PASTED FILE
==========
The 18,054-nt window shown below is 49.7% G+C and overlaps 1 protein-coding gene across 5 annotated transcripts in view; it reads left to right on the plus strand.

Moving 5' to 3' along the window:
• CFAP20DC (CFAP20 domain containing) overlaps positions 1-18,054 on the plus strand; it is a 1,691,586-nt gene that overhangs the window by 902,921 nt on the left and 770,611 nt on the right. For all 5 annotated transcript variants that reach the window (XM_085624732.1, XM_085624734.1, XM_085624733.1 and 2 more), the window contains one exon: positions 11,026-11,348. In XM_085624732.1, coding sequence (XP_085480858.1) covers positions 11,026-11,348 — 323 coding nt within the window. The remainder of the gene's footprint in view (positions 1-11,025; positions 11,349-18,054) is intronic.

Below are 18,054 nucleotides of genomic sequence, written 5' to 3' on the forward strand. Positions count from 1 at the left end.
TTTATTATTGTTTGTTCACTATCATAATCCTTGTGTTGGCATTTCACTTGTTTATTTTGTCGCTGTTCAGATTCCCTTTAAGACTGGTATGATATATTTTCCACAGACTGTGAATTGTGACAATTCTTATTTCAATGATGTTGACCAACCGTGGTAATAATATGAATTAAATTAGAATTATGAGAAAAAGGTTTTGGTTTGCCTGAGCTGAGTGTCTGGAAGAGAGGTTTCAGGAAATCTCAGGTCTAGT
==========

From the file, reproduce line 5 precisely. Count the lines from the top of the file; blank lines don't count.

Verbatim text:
TTTATTATTGTTTGTTCACTATCATAATCCTTGTGTTGGCATTTCACTTGTTTATTTTGTCGCTGTTCAGATTCCCTTTAAGACTGGTATGATATATTTTCCACAGACTGTGAATTGTGACAATTCTTATTTCAATGATGTTGACCAACCGTGGTAATAATATGAATTAAATTAGAATTATGAGAAAAAGGTTTTGGTTTGCCTGAGCTGAGTGTCTGGAAGAGAGGTTTCAGGAAATCTCAGGTCTAGT